In a secure facility underneath the Capitol, members of Congress stopped by all last week to review two classified annexes to the Afghan peace accord with the Taliban that set the criteria for a critical element of the agreement: What constitutes enough "peace" for the United States to withdraw its forces?

Iran Presscommentary: The Taliban have read the annexes. Nonetheless, the Trump administration insists that the secret documents must remain secret, though officials have struggled to explain why to skeptical lawmakers.

Defense Secretary Mark T. Esper, in congressional testimony, appeared unaware of — or seemed unwilling to discuss — the secret annexes just days before the agreement was signed. And lawmakers who have paid the most attention to the peace plan also openly express frustration with the lack of a mechanism for verifying compliance that they believe Secretary of State Mike Pompeo had promised.

At the core of the two documents, according to people familiar with their contents, is a timeline for what should happen over the next 18 months, what kinds of attacks are prohibited by both sides and, most important, how the United States will share information about its troop locations with the Taliban, New York Times wrote.

While it may sound odd that the American military is sharing troop locations with its enemy of 18 years, the goal is to give the Taliban information that would allow it to prevent attacks during the withdrawal. Pompeo described the annexes last week as "military implementation documents."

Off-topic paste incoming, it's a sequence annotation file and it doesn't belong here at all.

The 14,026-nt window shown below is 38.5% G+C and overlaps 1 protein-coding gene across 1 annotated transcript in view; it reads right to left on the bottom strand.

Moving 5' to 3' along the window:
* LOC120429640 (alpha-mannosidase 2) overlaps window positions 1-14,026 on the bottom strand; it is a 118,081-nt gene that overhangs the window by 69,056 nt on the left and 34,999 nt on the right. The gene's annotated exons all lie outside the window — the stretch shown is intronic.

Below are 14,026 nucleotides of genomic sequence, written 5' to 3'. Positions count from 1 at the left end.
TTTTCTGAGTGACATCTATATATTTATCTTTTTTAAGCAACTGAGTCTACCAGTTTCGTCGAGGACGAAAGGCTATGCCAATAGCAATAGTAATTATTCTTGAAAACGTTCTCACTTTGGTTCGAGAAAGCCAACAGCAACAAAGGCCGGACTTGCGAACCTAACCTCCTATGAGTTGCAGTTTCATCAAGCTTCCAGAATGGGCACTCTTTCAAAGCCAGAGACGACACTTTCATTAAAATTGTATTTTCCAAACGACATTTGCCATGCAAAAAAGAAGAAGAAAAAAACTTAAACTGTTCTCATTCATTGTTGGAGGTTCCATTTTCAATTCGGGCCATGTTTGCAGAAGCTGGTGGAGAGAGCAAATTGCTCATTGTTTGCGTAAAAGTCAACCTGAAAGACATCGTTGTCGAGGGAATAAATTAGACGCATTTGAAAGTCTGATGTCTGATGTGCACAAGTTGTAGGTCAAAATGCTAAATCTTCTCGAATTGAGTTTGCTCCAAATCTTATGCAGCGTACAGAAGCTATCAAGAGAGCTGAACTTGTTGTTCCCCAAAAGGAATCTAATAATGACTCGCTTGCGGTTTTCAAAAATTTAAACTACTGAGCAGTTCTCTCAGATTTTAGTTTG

That is part of it, but they appear to be much more.

Because the documents lay out the specific understandings between the United States and the Taliban — including what bases would remain open under Afghan control — the details are critical to judging whether the United States is making good on its promise to leave only if conditions allow, or whether it is just getting out.

In response to questions from The New York Times, the State Department issued a statement on Friday saying that the documents remained classified because "the movement of troops and operations against terrorists are sensitive matters."

"We do not want, for example, ISIS to know those details," the statement added, referring to terrorists fighting in Afghanistan.

But another reason for the secrecy, according to several people familiar with the matter, is that the annexes leave the markers for peace remarkably vague, making it far from certain that the Taliban must convert into a counter terrorism force — as Trump suggested a week ago — or that they are required to make complete peace with the elected government of Afghanistan President Ashraf Ghani.

In fact, as written, they appear to give Trump, or his successor, enormous latitude to simply declare that the war is over and leave.

But many of Trump’s aides suggest that American counter terrorism forces and a significant C.I.A. presence should remain in the country. How that will be resolved within the U.S. government, with the Taliban and with the Kabul government remains to be seen, and any resolution likely will prove difficult.

Many of the Republicans and Democrats who have taken the opportunity to review the documents say they are unimpressed.

Representative Liz Cheney of Wyoming, the No. 3 House Republican and one of the sharpest critics of the accord, said before the agreement was signed last week, "Any deal that the United States would contemplate entering into with the Taliban should be made public in its entirety."

Authors: David E. Sanger, Eric Schmitt and Thomas Gibbons-Neff


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